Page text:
Tony Blair's Memoir: 'A Journey My Political Life'
The biggest political book of the season is riling up both sides of the pond. Here’s The Daily Beast’s take on what Blair thought of the Iraq war, Clinton, Bush, and all the rest.
The biggest political book of the season is riling up both sides of the pond. Here’s The Daily Beast’s take on what Blair thought of the Iraq War, Clinton, Bush, and all the rest.
1. Was the Invasion of Iraq a Mistake?
No other topic in Tony Blair’s memoir is as highly anticipated as what he says about his decision to support the Bush administration’s invasion of Iraq. Any regrets? It seems not—or none that he’s sharing.
“If you had told me then that we would not find WMD after we toppled Saddam, and that following his removal there would be six years of conflict as we grappled with the terrorism so cruelly inflicted upon the Iraqi people, would my decision have been different? I ask that question every day.” (412)
“I am unable to satisfy the desire even of some of my supporters, who would like me to say, ‘It was a mistake but one made in good faith.’ Friends opposed to the war think I’m being obstinate; others, less friendly, think I’m delusional. To both I may say: Keep an open mind.” (380)
• Full Coverage of Tony Blair“On the basis of what we do know now, I still believe that leaving Saddam in power was a bigger risk to our security than removing him and that, terrible though the aftermath was, the reality of Saddam and his sons in charge of Iraq would at least arguably be much worse.”
2. Bill and Tony
Have any two presidents from different countries ever seemed more natural political and emotional allies than Blair and Clinton? As we later learned, Blair and Bush were an even closer match, but with Clinton, Blair shared a sense of finding that political middle and a passion for politicking.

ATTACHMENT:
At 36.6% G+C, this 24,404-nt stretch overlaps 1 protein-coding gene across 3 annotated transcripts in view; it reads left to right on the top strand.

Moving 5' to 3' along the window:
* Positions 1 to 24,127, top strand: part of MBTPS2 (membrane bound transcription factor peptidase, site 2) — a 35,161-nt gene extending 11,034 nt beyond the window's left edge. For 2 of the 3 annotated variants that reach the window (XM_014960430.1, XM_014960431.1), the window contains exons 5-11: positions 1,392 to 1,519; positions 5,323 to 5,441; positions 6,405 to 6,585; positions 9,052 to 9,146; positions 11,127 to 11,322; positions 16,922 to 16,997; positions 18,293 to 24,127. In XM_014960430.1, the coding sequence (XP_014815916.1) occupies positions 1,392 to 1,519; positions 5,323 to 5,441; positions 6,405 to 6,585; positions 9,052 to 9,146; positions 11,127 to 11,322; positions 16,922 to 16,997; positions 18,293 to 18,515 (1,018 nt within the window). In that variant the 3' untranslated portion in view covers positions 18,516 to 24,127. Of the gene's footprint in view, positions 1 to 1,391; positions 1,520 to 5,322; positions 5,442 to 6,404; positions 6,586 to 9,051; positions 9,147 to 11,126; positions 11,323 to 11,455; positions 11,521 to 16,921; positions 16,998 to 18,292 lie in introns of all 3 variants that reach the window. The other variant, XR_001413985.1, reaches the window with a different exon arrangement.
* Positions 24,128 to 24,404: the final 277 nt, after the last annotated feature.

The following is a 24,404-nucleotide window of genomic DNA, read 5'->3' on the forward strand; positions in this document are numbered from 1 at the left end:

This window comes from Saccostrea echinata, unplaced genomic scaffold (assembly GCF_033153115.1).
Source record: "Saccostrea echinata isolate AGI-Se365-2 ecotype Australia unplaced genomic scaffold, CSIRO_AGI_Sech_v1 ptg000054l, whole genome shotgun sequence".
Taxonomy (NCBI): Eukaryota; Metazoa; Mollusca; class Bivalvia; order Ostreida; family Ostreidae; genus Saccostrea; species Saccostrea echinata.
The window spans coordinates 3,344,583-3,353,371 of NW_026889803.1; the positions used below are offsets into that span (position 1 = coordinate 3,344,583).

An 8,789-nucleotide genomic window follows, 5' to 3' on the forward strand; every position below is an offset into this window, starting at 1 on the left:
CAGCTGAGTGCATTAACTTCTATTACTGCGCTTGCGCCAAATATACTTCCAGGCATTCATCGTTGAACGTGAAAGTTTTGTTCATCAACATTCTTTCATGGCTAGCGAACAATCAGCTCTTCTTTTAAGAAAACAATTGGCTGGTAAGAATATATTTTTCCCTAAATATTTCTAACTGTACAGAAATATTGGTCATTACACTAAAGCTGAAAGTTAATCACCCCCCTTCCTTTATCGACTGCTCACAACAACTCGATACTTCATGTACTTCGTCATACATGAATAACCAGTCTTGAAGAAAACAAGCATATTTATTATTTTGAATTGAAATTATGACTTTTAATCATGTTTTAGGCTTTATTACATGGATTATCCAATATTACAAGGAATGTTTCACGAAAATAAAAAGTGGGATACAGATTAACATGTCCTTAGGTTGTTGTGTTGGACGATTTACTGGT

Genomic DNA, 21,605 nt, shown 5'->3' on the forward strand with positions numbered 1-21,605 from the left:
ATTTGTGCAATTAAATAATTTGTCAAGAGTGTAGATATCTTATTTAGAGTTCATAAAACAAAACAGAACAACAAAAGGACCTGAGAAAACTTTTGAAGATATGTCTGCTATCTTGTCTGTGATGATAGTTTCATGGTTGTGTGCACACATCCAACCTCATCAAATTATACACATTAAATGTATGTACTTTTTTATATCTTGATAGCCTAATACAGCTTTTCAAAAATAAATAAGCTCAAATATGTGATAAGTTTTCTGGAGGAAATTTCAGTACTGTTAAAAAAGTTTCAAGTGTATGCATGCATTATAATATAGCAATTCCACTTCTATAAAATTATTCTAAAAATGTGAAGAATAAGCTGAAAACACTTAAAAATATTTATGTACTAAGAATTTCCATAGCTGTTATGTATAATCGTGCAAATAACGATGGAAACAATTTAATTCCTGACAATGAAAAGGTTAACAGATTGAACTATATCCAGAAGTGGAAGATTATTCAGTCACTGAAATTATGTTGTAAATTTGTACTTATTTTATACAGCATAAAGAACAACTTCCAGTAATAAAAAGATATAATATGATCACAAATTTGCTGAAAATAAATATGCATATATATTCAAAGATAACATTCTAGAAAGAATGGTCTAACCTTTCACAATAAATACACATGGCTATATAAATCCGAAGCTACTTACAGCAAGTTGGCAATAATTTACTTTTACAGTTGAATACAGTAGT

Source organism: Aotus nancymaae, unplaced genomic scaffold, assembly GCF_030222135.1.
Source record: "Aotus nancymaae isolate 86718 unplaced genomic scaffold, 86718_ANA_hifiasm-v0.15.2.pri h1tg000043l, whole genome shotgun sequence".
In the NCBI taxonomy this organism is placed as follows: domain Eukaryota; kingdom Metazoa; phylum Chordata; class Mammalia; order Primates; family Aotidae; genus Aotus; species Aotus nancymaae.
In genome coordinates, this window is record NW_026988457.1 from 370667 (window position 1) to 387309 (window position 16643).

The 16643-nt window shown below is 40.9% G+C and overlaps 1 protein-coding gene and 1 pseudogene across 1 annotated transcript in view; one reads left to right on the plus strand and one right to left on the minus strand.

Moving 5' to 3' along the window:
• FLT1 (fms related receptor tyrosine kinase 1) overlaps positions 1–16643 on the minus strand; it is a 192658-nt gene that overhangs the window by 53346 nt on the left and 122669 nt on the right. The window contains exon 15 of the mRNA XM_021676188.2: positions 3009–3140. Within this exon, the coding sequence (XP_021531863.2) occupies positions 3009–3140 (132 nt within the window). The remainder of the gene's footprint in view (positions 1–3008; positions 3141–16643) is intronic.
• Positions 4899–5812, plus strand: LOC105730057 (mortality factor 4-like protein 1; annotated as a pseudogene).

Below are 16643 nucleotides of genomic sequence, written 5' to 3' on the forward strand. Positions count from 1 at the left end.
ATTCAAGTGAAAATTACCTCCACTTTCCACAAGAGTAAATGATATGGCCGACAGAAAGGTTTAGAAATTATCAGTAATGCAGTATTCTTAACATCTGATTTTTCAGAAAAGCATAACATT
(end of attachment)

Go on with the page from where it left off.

"Bill was actually a brilliant president. He made it at times look easy. ... But it is fascinating to speculate how he would have handled later world-changing events. There neither charm nor intellect would have been sufficient. It would have been pure calibre that determined the outcome. I believe he would have had it." (p. 4)
“We were political soulmates. We shared pretty much the same analysis of the weakness of progressive politics. We were both quintessential modernisers. ... He was the most formidable politician I had ever encountered. And yet his very expertise and extraordinary capacity at the business of politics obscured the fact that he was also a brilliant thinker, with a clear and thought-through political philosophy and programme.” (231)
3. In Praise of America
Not since Churchill (and his mum was from New York) has a British PM found so much to love in the U.S. Blair is genuinely, sincerely a great fan of America.
After a meeting with Treasury Secretary James Baker, Blair comes out "seeing stars" and reflects that "These Americans can be smart, really, really clever. Homely, folksy, in certain aspects disarmingly simple; but don't let any of that fool you. Underneath all the pop culture, old-fashioned courtesy, Disney, McDonald's and the rest of it, there beats a brain." (p. 3)
But Blair gets the heart of America (it’s all about aspiration) and more than anything else, this might explain some of the British animosity toward him.
"Basically I understood aspiration. I like people who want to succeed, and I admire people who do ... I hate class, but I love aspiration. It's why I like America. I adore that notion of coming from nothing and making something of yourself." (113)
4. George W: Not Dumb Either
That old canard of the left about Bush’s intelligence is rebutted by one of the smartest political leaders around. Perhaps it’s time to let that one rest.
"George Bush was straightforward and direct. The stupidest misconception was that he was stupid. He also had (has) great intuition. But his intuition was less—as in the case of Bill—about politics and more about what he thought was right or wrong. This wasn't expressed analytically or intellectually. It was just stated. ... I would be at a press conference with him, in the epicentre of those world-changing events, and I would think 'George, explain it; don't just say it." (p. 5)
"This was not because he wasn't smart; he was very smart. One of the most ludicrous caricatures of George is that he was a dumb idiot who stumbled into the presidency. No one stumbles into that job." (389)
5. Iraq Sent a Message to the World